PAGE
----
What makes this memoir so engaging is not the story of Hauerwas's life, but Hauerwas himself. People who know Hauerwas all seem to have their favorite stories about him, some of which are told repeatedly, as if they are part of some canon. Often they are tales about how he tweaked the nose of some academic or social pretense. Usually people tell these stories with an approximation of his Texas twang, laced—no, that is too delicate a word—larded with his famous profanity and punctuated by an imitation of his too-loud, cackling laugh. Without Hauerwas and the stories about him, we might need to be reminded more often that theology can be fun.
It is probably a good thing that most of those stories have not made it into his memoir, because there is nothing more tiresome than a memoirist who sets himself up as the hero of his own stories. But the memoir is laced (now just the right word) with some of his bons mots. He tells his students on the first day of class, "You don't yet have minds worth making up." He pokes fun at his adopted tradition: "Episcopalians are people who refuse to let any pretension go unused." He captures a stunning insight in just three words: "War is impatience."
Hauerwas has always been a master of one-liners, but this is his best writing to date. In other writings of his, he often is so insistent in making his points that the reader can feel a bit like an unfortunate fellow who has been held upside down until every last coin has fallen out of his pockets. By contrast, in Hannah's Child Hauerwas does not try to persuade. The writing seems to have no designs on the reader.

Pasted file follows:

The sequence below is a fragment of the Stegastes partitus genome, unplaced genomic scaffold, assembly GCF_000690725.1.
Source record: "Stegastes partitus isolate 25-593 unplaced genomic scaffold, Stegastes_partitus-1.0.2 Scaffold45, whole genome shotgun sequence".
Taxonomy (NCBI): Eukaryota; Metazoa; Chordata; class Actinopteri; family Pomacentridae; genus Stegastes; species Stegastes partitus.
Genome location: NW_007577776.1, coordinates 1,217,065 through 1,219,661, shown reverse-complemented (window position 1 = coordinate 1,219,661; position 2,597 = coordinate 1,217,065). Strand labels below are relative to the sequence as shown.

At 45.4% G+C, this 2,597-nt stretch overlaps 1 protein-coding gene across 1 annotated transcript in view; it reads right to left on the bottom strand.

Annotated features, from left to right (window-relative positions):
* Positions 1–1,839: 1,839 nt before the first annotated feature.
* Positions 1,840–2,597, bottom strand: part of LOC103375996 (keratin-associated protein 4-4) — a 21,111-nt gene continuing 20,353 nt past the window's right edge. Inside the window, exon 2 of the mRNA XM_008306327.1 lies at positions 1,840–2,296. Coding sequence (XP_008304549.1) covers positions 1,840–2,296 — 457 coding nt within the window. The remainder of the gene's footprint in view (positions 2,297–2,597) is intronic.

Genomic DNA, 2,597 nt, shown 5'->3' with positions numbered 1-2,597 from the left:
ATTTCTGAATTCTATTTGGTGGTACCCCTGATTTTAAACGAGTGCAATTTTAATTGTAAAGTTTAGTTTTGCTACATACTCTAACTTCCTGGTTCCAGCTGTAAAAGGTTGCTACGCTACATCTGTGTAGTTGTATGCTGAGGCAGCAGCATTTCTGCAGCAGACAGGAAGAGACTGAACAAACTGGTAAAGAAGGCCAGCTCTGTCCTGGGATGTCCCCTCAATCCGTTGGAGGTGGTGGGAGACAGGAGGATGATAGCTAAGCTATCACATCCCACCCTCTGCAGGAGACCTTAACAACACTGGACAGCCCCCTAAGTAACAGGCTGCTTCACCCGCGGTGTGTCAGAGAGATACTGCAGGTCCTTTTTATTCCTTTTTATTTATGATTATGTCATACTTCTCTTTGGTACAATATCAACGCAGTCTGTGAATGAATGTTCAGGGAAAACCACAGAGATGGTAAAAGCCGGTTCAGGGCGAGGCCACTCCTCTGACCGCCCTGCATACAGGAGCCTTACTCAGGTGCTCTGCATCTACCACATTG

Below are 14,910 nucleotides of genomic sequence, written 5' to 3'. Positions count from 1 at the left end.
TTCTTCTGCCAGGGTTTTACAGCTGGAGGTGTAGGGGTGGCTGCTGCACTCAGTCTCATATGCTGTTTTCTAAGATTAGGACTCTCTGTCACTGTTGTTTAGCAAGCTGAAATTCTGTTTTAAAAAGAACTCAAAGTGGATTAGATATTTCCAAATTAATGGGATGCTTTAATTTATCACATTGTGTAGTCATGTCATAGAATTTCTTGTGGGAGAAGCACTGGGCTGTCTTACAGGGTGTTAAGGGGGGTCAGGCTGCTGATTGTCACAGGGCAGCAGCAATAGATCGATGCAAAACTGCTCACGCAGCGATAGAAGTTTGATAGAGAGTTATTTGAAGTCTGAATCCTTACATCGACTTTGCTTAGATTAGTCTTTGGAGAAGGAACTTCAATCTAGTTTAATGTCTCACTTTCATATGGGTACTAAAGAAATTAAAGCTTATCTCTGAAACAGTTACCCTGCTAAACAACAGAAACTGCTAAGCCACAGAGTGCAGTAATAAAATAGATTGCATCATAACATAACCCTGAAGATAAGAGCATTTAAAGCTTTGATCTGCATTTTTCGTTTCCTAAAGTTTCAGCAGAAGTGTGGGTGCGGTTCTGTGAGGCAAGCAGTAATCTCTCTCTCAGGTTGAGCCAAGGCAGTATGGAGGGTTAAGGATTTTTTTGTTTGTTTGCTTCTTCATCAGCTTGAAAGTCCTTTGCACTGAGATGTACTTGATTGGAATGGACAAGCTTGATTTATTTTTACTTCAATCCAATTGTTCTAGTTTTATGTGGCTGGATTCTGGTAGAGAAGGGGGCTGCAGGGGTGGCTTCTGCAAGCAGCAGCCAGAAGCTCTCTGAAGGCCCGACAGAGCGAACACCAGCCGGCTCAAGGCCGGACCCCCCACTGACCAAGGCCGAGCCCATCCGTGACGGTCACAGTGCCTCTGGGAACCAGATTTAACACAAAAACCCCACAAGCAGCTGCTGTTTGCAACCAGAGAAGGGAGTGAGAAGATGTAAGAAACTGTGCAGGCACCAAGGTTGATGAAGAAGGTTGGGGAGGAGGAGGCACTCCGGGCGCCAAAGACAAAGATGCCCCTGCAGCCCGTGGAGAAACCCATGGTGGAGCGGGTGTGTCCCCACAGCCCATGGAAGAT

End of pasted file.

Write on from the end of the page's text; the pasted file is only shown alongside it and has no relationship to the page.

Also, when reading books written by academics, often I get the impression that I am listening to one end of a conversation, that what I am reading is a response to other, often unnamed, academic conversation partners. And that is certainly true of much of Hauerwas's writing. In this book, however, he simply carries on a conversation with himself and with the reader. Of all of his books, this one follows the longest narrative thread. Here a theologian who has written extensively about the important role of narrative seems finally content just to tell the story.
As I read the last pages of this engrossing memoir, I found myself thinking of Samuel Johnson, another prodigious thinker whose brilliant essays are well worth reading but whose contribution to the intellectual life of his time was not fully captured in those essays. The power of his thought ultimately resided not in his essays but in the person of Johnson himself, which awaited a James Boswell to capture. Obviously Stanley Hauerwas is not Samuel Johnson. Even more surely, in this memoir he cannot be both Johnson and Boswell. But I think it can be said that the power of Hauerwas's thought resides in his person rather than in his essays. So by writing a memoir that traces the contours of both his life and his thought, he has given us not only something new, but something more than he has given us before. And for that, we are in his debt.